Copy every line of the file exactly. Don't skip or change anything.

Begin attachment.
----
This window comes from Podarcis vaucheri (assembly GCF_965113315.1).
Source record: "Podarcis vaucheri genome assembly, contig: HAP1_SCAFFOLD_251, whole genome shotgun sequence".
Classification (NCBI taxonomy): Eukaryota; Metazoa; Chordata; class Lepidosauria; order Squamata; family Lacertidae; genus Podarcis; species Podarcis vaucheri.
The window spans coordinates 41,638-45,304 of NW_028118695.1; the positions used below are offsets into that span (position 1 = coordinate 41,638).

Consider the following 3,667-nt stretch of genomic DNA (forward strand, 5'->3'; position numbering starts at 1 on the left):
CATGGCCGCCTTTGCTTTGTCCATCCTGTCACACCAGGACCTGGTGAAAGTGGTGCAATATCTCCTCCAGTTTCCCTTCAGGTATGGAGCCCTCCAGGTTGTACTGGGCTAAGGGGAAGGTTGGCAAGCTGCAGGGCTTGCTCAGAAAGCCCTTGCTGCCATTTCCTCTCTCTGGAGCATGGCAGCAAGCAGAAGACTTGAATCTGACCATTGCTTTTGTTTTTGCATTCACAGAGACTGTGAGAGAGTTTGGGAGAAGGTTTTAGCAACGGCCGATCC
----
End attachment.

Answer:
This window comes from Podarcis vaucheri (assembly GCF_965113315.1).
Source record: "Podarcis vaucheri genome assembly, contig: HAP1_SCAFFOLD_251, whole genome shotgun sequence".
Classification (NCBI taxonomy): Eukaryota; Metazoa; Chordata; class Lepidosauria; order Squamata; family Lacertidae; genus Podarcis; species Podarcis vaucheri.
The window spans coordinates 41,638-45,304 of NW_028118695.1; the positions used below are offsets into that span (position 1 = coordinate 41,638).

Consider the following 3,667-nt stretch of genomic DNA (forward strand, 5'->3'; position numbering starts at 1 on the left):
CATGGCCGCCTTTGCTTTGTCCATCCTGTCACACCAGGACCTGGTGAAAGTGGTGCAATATCTCCTCCAGTTTCCCTTCAGGTATGGAGCCCTCCAGGTTGTACTGGGCTAAGGGGAAGGTTGGCAAGCTGCAGGGCTTGCTCAGAAAGCCCTTGCTGCCATTTCCTCTCTCTGGAGCATGGCAGCAAGCAGAAGACTTGAATCTGACCATTGCTTTTGTTTTTGCATTCACAGAGACTGTGAGAGAGTTTGGGAGAAGGTTTTAGCAACGGCCGATCC